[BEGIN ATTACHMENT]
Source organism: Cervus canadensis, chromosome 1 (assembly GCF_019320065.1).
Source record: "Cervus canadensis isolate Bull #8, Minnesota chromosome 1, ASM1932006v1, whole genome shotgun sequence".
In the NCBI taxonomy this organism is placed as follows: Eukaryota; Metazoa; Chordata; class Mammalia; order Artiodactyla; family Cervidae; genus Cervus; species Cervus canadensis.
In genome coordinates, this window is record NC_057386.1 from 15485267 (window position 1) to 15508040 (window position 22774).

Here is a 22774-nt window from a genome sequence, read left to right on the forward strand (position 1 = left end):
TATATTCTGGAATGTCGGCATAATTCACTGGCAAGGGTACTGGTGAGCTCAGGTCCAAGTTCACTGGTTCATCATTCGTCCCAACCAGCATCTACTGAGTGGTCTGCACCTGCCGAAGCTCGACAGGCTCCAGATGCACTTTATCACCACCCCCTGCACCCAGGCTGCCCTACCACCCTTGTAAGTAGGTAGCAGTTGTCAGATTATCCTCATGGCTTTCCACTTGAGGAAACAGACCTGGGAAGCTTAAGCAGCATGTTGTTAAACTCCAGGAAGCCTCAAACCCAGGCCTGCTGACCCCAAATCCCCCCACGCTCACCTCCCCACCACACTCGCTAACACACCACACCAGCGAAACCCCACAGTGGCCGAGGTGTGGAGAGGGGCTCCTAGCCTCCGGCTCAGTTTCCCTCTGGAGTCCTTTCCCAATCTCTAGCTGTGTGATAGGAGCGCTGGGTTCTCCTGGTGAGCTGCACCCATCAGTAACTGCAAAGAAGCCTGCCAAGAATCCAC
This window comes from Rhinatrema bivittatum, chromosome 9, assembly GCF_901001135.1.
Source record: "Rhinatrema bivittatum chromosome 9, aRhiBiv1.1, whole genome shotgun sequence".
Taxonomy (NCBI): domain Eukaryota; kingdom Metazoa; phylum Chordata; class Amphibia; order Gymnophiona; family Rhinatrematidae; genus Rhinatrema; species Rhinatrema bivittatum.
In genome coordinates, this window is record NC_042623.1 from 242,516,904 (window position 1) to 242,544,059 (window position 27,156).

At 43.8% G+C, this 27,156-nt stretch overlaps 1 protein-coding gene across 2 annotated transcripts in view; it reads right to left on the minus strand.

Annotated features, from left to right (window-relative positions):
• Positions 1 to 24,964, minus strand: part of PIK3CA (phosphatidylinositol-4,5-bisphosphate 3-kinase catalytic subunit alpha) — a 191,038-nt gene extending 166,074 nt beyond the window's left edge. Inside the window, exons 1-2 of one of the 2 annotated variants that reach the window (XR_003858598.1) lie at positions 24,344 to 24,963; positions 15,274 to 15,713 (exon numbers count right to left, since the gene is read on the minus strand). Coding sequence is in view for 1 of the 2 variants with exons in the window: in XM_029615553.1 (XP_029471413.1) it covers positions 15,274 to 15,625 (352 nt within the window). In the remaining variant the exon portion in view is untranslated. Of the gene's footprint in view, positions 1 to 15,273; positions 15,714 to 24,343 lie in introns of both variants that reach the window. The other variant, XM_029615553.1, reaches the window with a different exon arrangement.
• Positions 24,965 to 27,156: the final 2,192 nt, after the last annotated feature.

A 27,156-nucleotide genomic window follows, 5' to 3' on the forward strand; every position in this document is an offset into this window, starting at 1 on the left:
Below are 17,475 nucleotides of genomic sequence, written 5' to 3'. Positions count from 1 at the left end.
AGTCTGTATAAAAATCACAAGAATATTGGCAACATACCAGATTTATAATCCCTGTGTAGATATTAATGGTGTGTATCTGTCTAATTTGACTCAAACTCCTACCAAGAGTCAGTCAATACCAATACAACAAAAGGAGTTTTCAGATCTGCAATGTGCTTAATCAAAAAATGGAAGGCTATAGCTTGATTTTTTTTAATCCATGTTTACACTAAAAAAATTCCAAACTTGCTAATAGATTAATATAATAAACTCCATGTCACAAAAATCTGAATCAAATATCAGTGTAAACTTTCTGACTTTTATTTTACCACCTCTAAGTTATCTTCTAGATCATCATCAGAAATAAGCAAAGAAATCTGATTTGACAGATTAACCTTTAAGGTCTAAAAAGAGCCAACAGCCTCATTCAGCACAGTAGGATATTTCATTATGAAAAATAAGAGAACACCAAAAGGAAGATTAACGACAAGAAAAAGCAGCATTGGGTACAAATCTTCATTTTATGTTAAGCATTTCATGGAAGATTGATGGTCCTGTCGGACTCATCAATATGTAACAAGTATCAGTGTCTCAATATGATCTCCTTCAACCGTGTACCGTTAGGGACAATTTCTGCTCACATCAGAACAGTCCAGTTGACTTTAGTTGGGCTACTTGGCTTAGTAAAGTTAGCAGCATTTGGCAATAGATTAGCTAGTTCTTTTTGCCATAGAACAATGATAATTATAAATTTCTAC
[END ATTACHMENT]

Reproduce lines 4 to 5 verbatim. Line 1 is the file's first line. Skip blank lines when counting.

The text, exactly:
In genome coordinates, this window is record NC_057386.1 from 15485267 (window position 1) to 15508040 (window position 22774).

Here is a 22774-nt window from a genome sequence, read left to right on the forward strand (position 1 = left end):